Cultural Diversity


Cultural Diversity: Challenges and Opportunities in China, Special issue of Cross Cultural Management: An International Journal, Edited by Alan Au and Fangqi Xu; Deadline 15 Mar 2008

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Call for Papers: “Cultural Diversity: Challenges and Opportunities in China”

Special Issue of Cross Cultural Management: An International Journal.

Guest Editors: Alan Au and Fangqi Xu.

Doing business in China presents both opportunities and challenges. It is well-known that Chinese culture is very different from Western culture, and the way in which this influences their respective management practices and behaviour is difficult to analyze. For example, Chinese gurus always tend to hold back some skills and knowledge from their students in order to maintain an upper hand, whereas Westerners do not commonly employ such tactics; Westerners use eye contact to express honesty and attentiveness, but to the Chinese lowered eyes are a sign of respect and humbleness towards the speaker. How do such unique issues apply to doing business and working in China? Undoubtedly such cultural conflicts are discussed daily, both in specialized forums and broader spectra, but empirical answers are still missing from modern management literature.

Cross Cultural Management is pleased to announce a Call for Papers for a special issue of the journal focusing on “Cultural diversity: challenges and opportunities in China”. This issue will focus on identifying Chinese cultural issues to which one should be alerted when doing business or working in China. The issue will also focus on uncovering the complicated relationships between Chinese culture, consumers, employers, employees, organizations and markets. We are particularly interested in analyses at the provincial level or comparisons between provinces and cities within China. Studies that seek to understand Chinese-dominated markets, such as Taiwan, Singapore and Malaysia, where the Chinese have mixed cultural backgrounds and values – traditional Chinese and their respective national cultures and values – are of particular interest. Common beliefs and misconceptions concerning individual worship of foreign nations, cultures, people and brands could be studied in relation to their own mixed cultures, values and history. We are interested in both theoretical and empirical papers.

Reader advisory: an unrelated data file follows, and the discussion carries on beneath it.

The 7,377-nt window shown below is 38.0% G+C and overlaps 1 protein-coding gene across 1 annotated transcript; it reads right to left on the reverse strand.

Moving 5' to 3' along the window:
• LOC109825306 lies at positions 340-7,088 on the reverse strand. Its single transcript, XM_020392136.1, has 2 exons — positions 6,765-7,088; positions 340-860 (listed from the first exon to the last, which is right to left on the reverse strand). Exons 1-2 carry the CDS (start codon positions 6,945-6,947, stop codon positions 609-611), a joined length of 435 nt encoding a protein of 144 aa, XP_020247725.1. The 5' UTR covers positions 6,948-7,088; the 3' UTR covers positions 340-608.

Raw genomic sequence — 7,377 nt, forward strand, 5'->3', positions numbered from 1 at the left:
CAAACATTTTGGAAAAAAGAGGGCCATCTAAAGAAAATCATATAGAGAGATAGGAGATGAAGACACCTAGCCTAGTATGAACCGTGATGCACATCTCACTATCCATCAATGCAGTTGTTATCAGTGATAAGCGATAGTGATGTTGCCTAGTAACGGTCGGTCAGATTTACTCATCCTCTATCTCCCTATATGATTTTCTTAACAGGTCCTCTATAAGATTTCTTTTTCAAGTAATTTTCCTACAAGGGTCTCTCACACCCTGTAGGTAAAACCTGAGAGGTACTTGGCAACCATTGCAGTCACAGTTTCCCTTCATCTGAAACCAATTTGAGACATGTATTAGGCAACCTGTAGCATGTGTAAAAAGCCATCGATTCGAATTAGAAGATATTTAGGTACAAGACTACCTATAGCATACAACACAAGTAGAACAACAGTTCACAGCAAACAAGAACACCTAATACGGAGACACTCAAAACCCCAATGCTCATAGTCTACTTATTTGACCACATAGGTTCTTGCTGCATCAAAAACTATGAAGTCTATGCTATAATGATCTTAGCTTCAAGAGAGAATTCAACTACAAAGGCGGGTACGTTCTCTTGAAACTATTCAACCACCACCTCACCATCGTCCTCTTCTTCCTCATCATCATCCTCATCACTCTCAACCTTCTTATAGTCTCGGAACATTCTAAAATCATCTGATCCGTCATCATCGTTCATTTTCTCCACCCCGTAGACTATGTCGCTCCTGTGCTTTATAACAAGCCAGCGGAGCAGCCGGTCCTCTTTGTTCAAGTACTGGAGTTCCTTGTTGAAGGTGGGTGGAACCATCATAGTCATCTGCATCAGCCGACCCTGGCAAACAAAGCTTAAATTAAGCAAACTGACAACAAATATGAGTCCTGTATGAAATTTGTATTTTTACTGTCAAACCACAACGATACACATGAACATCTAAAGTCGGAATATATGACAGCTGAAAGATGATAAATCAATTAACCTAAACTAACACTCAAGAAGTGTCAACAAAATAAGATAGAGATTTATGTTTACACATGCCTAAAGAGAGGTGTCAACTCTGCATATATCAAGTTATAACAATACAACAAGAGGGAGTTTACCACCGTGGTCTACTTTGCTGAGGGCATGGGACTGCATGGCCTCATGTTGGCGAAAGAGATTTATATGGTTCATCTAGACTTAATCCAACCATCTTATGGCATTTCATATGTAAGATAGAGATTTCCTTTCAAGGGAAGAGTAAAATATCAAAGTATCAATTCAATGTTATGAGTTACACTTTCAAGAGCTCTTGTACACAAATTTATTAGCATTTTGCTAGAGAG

Authors may pursue, but are by no means limited to, topics such as:

  • One would argue that respect for ancestral ways keeps Chinese culture from changing. Have Chinese culture and values really remained consistent over time?
  • What are the provincial differences within Chinese culture, values, and consumers, including organization behaviour?
  • How should Chinese enterprises manage foreign experts and their working relationships with local employees?
  • Why are people in some Chinese provinces better able to adopt foreign management styles than others?

All submissions to this special issue will be put through Cross Cultural Management’s formal review process. For information on format, interested authors should consult Cross Cultural Management’s submissions style guide available at

The deadline for submissions is 15 March 2008.

Please submit manuscripts in MS-Word format by e-mail to:

Dr Alan Au, Lee Shau Kee School of Business & Administration, The Open University of Hong Kong


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